How can you encourage someone to keep their eyes on Jesus, not in some cliché way like — “it will be okay”, but in a real way? How can you help someone in a way that doesn’t diminish the junk they find themselves swimming in, but instead helps them look up out of it to the Lord who walks with them through it. We need to pray with each other that God would open our eyes to whatever He has for us in any circumstance and to give us the faith needed for anything that might happen.
It is at this point that we are no longer paralyzed by the fear of the unknown, but are empowered by faith in the risen Savior. This changes how we live! Elisha acts on what his eyes of faith tell him and he prays that God would strike them with blindness in verse 18 and God does it.
It would appear that the servant takes a deep breath and calms down also. He has now seen that God is up to something big and he rests in it. Do you rest in Him? Do you find ways to stop, in the confidence of God’s Word and the ministry of His Spirit to rest in Him? Do you apply that which we confess with our mouth about Jesus being the Lord? That means giving up the desire to have it all perfectly arranged before stepping out in faith. That means coming before the throne of God with open hands and knowing that the assurance we have for each day does not come from a paycheck or a career, but a relationship with Jesus Christ.
We need to be connected with each other. We do know is that we will accomplish more walking in faith together than we will when we try to do it alone.
In 2 Kings 6 there is a story about the prophet Elisha and the attempt by the king of Aram to capture him. Early in the morning Elisha’s servant wakes up and looks out to find that a superior military force surrounded them while they slept. This terrified him as he could see the dangers, but he had no concept that there could be deliverance from it He wondered to Elisha, “What should we do?”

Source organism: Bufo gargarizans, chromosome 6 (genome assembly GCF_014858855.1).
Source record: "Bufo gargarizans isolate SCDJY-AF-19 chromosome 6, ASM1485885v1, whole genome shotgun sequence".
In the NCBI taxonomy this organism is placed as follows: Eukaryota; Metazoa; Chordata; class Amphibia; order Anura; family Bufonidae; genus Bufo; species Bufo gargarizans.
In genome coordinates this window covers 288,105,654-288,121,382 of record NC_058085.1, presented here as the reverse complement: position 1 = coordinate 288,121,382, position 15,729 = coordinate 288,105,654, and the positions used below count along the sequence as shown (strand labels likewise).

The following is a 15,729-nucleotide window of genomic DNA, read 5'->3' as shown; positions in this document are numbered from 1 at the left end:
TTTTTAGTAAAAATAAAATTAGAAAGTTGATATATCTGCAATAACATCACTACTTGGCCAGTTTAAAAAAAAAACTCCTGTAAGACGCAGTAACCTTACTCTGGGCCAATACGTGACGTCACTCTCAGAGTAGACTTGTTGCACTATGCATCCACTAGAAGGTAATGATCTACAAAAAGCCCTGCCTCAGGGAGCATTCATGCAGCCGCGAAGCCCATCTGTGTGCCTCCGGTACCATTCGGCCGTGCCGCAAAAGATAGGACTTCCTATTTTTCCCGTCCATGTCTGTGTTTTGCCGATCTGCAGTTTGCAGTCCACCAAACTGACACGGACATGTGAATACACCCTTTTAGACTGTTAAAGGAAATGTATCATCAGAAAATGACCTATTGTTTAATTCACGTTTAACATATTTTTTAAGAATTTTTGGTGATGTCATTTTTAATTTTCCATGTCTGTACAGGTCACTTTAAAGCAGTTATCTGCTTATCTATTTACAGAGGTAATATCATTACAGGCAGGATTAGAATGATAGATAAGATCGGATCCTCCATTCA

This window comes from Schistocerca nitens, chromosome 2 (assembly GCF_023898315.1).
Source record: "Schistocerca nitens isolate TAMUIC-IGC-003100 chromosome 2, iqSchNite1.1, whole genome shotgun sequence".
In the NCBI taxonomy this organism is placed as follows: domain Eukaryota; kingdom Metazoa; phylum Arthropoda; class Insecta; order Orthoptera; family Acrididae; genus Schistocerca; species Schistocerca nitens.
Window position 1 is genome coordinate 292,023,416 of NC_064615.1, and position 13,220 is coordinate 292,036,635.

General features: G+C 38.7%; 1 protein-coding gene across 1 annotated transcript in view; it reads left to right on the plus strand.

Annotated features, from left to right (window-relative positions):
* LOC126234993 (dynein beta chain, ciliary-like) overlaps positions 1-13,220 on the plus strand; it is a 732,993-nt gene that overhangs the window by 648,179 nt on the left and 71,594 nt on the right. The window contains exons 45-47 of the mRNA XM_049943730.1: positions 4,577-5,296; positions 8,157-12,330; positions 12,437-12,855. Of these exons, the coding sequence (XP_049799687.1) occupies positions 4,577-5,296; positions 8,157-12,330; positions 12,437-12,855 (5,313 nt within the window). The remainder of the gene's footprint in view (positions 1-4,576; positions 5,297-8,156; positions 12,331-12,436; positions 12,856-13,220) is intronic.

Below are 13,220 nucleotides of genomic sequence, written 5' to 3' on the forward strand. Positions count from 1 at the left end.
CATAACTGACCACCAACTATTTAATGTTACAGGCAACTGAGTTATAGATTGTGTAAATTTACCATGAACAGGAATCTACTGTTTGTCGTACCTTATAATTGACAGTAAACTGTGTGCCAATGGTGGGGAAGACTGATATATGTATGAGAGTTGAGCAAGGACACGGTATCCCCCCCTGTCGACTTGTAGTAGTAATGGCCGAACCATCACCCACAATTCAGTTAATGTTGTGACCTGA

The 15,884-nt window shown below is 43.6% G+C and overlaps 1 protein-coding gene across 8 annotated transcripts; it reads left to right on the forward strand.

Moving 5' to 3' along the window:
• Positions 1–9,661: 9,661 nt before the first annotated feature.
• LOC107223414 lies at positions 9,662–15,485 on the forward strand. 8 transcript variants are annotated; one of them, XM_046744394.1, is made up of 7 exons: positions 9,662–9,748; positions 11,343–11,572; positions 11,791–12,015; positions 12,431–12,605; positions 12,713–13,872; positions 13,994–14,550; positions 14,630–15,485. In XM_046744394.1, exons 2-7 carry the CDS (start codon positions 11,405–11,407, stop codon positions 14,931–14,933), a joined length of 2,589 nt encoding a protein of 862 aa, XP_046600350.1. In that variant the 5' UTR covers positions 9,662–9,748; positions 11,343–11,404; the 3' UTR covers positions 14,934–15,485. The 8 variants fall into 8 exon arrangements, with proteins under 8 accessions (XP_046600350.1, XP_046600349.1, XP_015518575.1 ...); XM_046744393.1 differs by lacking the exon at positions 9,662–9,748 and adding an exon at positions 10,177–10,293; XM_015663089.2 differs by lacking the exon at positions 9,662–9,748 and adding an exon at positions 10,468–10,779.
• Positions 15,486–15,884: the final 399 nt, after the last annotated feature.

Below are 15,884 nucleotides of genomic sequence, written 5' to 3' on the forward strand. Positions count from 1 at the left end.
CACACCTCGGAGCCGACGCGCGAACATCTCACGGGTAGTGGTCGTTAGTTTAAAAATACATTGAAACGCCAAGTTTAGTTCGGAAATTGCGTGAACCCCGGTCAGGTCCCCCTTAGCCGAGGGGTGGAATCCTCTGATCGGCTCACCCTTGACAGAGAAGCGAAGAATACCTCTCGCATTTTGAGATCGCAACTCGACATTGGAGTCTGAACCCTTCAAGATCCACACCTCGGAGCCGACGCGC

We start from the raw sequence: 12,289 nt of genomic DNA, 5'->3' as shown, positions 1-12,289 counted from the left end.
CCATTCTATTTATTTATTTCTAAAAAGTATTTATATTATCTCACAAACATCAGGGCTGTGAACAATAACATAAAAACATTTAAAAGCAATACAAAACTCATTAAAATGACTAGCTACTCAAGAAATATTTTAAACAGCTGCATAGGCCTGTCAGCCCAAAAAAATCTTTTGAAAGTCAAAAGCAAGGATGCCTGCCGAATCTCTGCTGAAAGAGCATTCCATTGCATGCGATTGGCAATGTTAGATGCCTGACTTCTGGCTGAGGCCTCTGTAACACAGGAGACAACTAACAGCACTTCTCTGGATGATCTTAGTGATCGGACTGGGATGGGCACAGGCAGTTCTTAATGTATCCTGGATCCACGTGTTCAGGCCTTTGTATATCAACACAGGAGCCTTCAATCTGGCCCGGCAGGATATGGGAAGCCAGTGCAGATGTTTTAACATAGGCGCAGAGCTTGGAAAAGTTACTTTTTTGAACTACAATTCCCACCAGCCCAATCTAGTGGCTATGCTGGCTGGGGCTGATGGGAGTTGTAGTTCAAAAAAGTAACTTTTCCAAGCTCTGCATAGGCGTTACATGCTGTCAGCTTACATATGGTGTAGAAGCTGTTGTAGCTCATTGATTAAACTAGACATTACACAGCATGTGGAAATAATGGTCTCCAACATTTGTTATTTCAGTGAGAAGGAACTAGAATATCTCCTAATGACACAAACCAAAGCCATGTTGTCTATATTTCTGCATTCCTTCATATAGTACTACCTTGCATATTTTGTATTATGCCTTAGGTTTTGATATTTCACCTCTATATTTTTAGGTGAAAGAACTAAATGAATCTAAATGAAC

Truthfully, we relate pretty well to this servant. We worship together on Sundays and declare great truths about God together only to be discouraged by the chaos we find ourselves in on Monday. How do we apply faith to daily life?
“Let us fix our eyes on Jesus, the author and perfecter of our faith, who for the joy set before him endured the cross, scorning its shame, and sat down at the right hand of the throne of God.” – Hebrews 12:2
I remember when I would take my children swimming when they were babies. They would be absolutely calm and happy if I held them so that they could see me. They would laugh, splash in the water, and even let me toss them in the air. But the minute I spun them around in the water, and they could not see me any longer, they got tense and started to cry. My hands never left their bodies and I never came close to letting them drown, but they lost sight of me and panicked at the sight of the mass of water around them. While this seems funny to us, we just as easily do that when the circumstances of life overwhelm and we take our eyes off our Jesus.
Life through eyes of faith is life fixed on Jesus Christ; we are called to look to Him in all things. In Christ we receive the ability to stand firm no matter what circumstances come our way and gain confidence to take faith-filled risks. There is a calm that comes upon us as we decide to keep looking to Jesus Christ and not to the circumstances around us.
Elisha tells his servant, “Do not fear! Those who are for us are greater than those who are against us.” It took eyes of faith to see that. It took assurance that there was greater power and purpose than what could be physically understood.
Everyday brings new opportunities to fix our gaze on Jesus Christ; He offers Himself to us. It means to follow Him, even when the odds seem against us and the challenges are overwhelming. We do well when we remember that there is nothing that can separate us from the love of God. We gain confidence when we let God’s Word remind us that if God is for us who can be against us. Our job is to glorify God by walking in obedience to Him, no matter what happens in life, because our life of faith is not built on life circumstance, but on Jesus Christ.